This is what change looks like, whatever this is

The electorate clicked its heels and didn’t just end up in a tornado but created one

The count to the 2016 election has been full of shocks, sea changes and seismic shifts in Irish politics. Here are some of the headline grabbing quotes.

 

Is your head still spinning? Are you still wondering where we stand? The electorate clicked its heels and didn’t just end up in a tornado but created one. We want change, but it turns out we’re not very certain at all what that change actually is. There was no alternative put forward, so this happened.

This weird, fractured, all-over-the-place result, which took a wrecking ball to a government and then wondered what rubble could be cobbled together. It will come as a shock to some media commentators and international observers and people in big houses, that the Irish people really did not like their government. Or maybe any government. So this happened, whatever this is.

The real regret of this election and of the last few years will always be the inability of the left to come together to create a sizeable new party for people to vote for, or even a cohesive alliance that proposed people could either vote for the status quo or a new vision. No one showed the electorate a new way, a new route, a new future.

In an era of Irish society when social justice issues came to the fore, when a mass protest movement was finally born and sustained, when people spoke about their desire to have equality and fairness at the heart of what we do, there was no one entity to solidify that idealism and capitalise on that appetite for progressive change.

Remembering 1916/Forgetting 2008

This is a year when it’s been drilled into our heads to remember, remember, remember what happened in 1916, perhaps so much so, that many are after forgetting what happened in 2008.

The resurgence of Fianna Fáil has to be viewed from a baseline of electoral annihilation in 2011. But the two big stories of the election are how Independents won it, and how the Social Democrats is a real party that will grow.

The third story is the resurgence of Fianna Fáil. Everywhere that Fianna Fáil won seats, especially in Dublin, there was talk of constituency work, the repeated mantra that forgets that a general election is a national one. Irish politics once again plays its favourite game of retracting from national to local. When there is no broad alternative, the blinkers narrow.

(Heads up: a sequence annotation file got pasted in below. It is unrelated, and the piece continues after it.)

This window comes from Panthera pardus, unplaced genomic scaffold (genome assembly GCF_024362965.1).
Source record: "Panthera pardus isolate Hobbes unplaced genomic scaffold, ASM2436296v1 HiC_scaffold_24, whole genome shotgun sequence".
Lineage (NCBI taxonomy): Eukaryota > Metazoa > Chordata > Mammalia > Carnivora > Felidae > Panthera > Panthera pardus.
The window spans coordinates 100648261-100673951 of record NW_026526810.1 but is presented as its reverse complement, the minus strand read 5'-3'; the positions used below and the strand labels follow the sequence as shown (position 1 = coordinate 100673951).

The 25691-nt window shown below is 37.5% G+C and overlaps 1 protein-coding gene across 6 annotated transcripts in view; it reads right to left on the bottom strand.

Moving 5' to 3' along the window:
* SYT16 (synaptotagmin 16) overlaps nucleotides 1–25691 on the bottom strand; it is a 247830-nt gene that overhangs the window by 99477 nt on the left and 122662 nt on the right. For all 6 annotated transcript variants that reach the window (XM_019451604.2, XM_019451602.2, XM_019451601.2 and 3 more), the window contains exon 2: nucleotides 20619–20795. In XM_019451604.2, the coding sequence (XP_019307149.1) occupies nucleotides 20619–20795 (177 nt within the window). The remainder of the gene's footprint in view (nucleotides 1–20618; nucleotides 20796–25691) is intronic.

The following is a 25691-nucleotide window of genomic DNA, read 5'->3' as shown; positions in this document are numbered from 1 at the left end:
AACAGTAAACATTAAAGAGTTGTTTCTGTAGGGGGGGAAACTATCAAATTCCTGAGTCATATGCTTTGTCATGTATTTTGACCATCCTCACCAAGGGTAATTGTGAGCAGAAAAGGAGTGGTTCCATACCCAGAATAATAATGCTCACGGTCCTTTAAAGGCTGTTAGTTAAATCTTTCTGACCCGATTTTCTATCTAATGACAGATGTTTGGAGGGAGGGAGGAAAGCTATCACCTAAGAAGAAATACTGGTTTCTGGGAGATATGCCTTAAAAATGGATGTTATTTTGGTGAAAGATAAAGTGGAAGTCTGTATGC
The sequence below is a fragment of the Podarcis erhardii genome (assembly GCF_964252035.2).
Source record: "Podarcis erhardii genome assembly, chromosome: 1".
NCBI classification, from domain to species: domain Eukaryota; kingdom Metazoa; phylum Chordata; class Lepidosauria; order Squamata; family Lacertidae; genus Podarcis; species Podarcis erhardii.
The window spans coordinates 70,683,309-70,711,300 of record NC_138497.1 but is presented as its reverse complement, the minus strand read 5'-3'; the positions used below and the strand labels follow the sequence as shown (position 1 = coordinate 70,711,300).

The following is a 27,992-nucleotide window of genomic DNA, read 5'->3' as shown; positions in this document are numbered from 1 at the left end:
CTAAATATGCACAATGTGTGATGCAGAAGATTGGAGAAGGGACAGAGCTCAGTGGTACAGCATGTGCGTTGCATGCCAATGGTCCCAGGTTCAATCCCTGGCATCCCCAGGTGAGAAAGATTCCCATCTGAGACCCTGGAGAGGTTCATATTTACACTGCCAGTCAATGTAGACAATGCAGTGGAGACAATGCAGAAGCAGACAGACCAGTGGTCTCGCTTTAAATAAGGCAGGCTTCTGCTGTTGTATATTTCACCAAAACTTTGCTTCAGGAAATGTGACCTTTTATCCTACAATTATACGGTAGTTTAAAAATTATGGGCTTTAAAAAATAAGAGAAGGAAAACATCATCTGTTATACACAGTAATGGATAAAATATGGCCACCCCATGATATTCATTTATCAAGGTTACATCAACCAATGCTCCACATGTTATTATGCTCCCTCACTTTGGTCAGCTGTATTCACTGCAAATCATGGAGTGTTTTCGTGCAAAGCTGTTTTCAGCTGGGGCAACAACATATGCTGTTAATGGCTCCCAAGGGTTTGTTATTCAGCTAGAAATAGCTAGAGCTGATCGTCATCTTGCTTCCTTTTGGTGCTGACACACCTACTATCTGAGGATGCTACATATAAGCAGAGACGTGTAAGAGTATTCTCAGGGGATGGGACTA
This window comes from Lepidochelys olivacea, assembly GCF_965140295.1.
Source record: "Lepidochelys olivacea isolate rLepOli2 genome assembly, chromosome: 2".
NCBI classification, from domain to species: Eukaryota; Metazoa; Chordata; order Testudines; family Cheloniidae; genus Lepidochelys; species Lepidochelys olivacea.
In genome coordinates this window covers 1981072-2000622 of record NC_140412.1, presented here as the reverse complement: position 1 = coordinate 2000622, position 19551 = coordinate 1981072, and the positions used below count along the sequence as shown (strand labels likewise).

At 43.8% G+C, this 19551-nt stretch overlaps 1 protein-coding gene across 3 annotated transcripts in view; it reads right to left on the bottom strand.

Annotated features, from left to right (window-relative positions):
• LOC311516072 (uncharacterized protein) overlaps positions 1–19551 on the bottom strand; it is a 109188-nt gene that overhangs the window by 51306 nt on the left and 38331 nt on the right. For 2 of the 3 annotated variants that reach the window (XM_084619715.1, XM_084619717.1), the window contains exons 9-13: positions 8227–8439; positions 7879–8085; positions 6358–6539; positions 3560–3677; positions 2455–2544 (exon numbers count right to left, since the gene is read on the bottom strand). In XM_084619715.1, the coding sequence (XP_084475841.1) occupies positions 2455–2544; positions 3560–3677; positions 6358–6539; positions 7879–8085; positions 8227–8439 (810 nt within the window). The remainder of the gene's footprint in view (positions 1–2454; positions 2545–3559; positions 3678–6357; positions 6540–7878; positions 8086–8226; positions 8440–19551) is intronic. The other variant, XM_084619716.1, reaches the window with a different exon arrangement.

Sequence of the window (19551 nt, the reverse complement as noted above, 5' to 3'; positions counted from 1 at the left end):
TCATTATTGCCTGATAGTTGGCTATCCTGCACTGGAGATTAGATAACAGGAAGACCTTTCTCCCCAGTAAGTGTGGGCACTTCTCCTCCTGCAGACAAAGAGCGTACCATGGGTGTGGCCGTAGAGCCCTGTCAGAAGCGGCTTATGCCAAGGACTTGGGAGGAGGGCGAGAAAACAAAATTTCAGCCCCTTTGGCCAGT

‘Healy-Rae me once…’

Younger Fianna Fáil candidates, facsimiles of the past, were hoisted on shoulders, their grins broad. Meanwhile on different planets, Michael Lowry was cheered and hugged. And in Kerry, as the comedian Alison Spittle put it, “Healy-Rae me once, shame on you…”

Smaller right wing entities showed themselves to be irrelevant. Renua never got out of the starting blocks. The acres of media coverage Renua received displayed that their existence was purely a media story, given status in an echo chamber that replied Renua was meaningful when it wasn’t. No one cared.

Soc Dems outperform

Contrast that with the Social Democrats, who came into being on a fraction of the publicity Lucinda and co enjoyed. Their three most high profile candidates, Roisin Shorthall, Catherine Murphy, and Stephen Donnelly all topped the poll in their three constituencies. Donnelly received nearly 3,000 more first preference votes than the quota necessitated.

Elsewhere, Soc Dem candidates outperformed expectations. In Dublin Central, a tough constituency down to just three seats, Gary Gannon missed out on the third seat as the counts entered the double figures, losing by just a couple of hundred votes, scuppered by those ever important and often unpredictable transfers. It was an election where transfers won too, dragging candidates into the spotlight when they initially languished very much in the wings.

Labour sadness

There’s a sort of sadness to Labour being rejected. But the duo of Kenny and Burton was too cosy for their supporters who want them to represent them, not collude with an establishment that excluded them.

Held to higher standards than Fine Gael, they become the latest victims of the brutal punishment the electorate likes to administer to smaller coalition partners. Maybe the Green Party could have been there holding the Kleenex if they weren’t so giddy about returning to the Dáil for the first time since voters did the very same thing to them.

Labour’s old guard had already semi-departed with Gilmore, Rabbitte and Quinn. But the new school was also tossed aside, the likes of John Lyons, a gay man who bravely stood up for equality for his community and society, and the likes of Ciara Conway who was the first ever female TD to represent Waterford for Labour. No amount of cries “but we’re trying” from Labour entered the consciousness of the electorate. “We trusted you,” their former voters said, “and you went along with the policies of that other lot.”

Absence of an alternative

But back to that absence of an alternative. It’s clear that the Irish people wanted change. But a captive audience assembled and no one came on stage. So the audience booed, they heckled. Some asked for their money back, others wondered what else was on, others just went home. They dispersed, returning to familiar haunts or gave something new a shot. With no new headliner, the support acts won.

There are probably plenty of emigrants waking up in Hackney and Sydney and Toronto looking at this election and wondering what on earth we’re at. Do we even have an answer to that ourselves?

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